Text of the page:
Here are two quotes from Carroll, its first proponent:

"The theory attaches more importance to the learner's understadning of the structure of the foreign langauge than to the facility in using that structure, since it is believed that provided the strudent has a proper degree of cognitive control over the structures of the langugte, facility will develop automatically with use of the langauge in meaningful situations."

"...learning a langauge is a process of acquiring conscious control of the phonological, grammatical, and lexical patterns of the second langauge, largely through study and anlaysis of these patterns as a body of knowledge." (Carroll, 1966, p. 102)

D. The Comprehension Approach

The name comprehension approach comes from the title of a book edited by H. Winitz, The comprehension approach to foreign language instruction, published in 1981. It is not as much as a clearly defined method. Instead, it can be best regarded as a pedagogical principle, which can be found in a number of methods and in practice. This principle contains the following elements (according to Richards, Platt, and Weber, 1985)

a. before leaners are taught speaking, there should be a period of training in listening comprehension;
b. comprehension should be taught by teaching learners to understand meaning in the target language;
c. the learners' level of comprehension should always exceed their ability to produce langauge;
d. productive langauge skills will emerge more naturally when leaerners have well developed comprehension skills;
e. such an approach reflects how chidlren learn their first languge.

See a similar list in Richards and Rodgers (1986, pp. 87-88)

The idea of comprehension before production has a long history. H.E.Palmer suggested to include an incubation period at the early stage of langauge learning to focus on the training of listening comprehension and to "awaken and to develop the student's natural and spontaneous capacities for language-study" (1921). Later, similar proposal was made in the name of a "silent period" in language teaching, inspired by the silent period in child first language development and second language learning by young children in naturalistic settings. This principle can be found in teaching approaches such as the natural approach and total physical response.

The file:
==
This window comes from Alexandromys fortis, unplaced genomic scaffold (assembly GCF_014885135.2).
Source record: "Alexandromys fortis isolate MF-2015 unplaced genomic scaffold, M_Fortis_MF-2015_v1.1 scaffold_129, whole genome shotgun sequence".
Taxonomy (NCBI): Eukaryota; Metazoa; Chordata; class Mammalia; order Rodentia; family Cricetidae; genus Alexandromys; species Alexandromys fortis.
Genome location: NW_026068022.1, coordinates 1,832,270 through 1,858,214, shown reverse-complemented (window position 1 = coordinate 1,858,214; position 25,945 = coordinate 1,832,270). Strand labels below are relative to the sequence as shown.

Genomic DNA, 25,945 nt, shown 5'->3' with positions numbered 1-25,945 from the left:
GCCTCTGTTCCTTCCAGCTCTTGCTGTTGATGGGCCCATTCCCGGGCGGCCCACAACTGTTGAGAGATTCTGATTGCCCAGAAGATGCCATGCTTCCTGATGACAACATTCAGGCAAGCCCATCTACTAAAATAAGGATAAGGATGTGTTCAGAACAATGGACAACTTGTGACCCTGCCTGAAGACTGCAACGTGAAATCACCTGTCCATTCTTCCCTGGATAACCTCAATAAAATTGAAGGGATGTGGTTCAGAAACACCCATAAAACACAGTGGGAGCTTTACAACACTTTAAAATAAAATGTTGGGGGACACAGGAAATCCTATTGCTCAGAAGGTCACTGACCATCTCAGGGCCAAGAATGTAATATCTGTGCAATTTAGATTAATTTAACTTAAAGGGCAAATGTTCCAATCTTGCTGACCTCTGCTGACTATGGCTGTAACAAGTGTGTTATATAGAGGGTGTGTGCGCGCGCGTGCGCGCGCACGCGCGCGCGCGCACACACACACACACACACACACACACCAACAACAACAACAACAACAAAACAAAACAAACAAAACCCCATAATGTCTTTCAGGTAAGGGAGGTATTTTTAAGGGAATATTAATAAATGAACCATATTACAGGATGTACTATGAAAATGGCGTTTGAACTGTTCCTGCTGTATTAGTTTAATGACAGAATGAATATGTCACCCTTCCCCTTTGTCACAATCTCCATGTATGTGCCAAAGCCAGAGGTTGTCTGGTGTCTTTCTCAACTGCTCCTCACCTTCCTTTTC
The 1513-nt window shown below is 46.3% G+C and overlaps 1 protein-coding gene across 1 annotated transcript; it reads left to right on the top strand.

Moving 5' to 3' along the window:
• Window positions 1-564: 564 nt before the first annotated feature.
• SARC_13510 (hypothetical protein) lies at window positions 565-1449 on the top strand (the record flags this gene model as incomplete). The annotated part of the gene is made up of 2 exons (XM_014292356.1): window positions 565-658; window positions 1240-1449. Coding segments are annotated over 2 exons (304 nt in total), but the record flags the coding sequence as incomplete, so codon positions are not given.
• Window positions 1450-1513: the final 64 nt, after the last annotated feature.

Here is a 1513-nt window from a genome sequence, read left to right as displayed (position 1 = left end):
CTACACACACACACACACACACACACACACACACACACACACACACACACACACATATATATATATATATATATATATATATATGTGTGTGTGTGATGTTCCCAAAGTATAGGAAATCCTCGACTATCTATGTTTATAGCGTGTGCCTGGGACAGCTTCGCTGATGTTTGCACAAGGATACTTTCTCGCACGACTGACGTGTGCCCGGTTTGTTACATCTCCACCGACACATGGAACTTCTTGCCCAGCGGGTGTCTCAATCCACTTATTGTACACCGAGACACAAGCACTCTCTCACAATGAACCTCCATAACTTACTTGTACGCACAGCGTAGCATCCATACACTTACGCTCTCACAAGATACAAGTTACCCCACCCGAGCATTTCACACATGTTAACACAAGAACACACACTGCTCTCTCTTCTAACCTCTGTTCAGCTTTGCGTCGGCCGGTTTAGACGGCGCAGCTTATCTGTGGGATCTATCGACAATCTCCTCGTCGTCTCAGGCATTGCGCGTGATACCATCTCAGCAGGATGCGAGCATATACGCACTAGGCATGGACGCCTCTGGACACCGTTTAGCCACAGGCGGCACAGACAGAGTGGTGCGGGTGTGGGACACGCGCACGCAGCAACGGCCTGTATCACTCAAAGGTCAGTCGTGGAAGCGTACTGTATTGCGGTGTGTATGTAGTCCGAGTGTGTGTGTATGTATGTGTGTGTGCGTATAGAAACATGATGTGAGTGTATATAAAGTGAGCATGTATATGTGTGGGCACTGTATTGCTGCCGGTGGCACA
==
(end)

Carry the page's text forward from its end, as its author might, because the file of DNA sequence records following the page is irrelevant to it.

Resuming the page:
E. The Eclectic Approach (or Eclecticism)

The Eclectic Approach was proposed as a reaction to the profusion of teaching methods in the 1970s and 1980s and the dogmatism often found in the application of these methods. The idea of choosing from different methods to suite for one's teaching purposes and situations is not a new one. For example, Memorandum on the Teaching of Modern Languages published in 1929 on the basis of a British study by Incorporated Association of Assistant Masters in Secondary Schools recommended the ecletic "Compromise Method" as a solution to the language teaching method debate (Stern, 1983, p. 101).

A main proponent of the Eclectic Approach is Rivers (1981, Teaching Foreign Language Skills). According to Rivers, an eclectic approach allows language teachers "to absorb the best techniques of all the well-known language-teaching methods into their classroom procedures, using them for the purposes for which they are most appropriate" (p. 55). This is necessary and important because teachers "faced with the daily task of helping students to learn a new langauge cannot afford the luxury of complete dedication to each new method or approach that comes into vogue." (1981, p. 54).

The main criticism of the eclecticism is that "it does not offer any guidance on what basis and by what principles aspects of different methods can be selected and combined." Stern (1983, p. 512),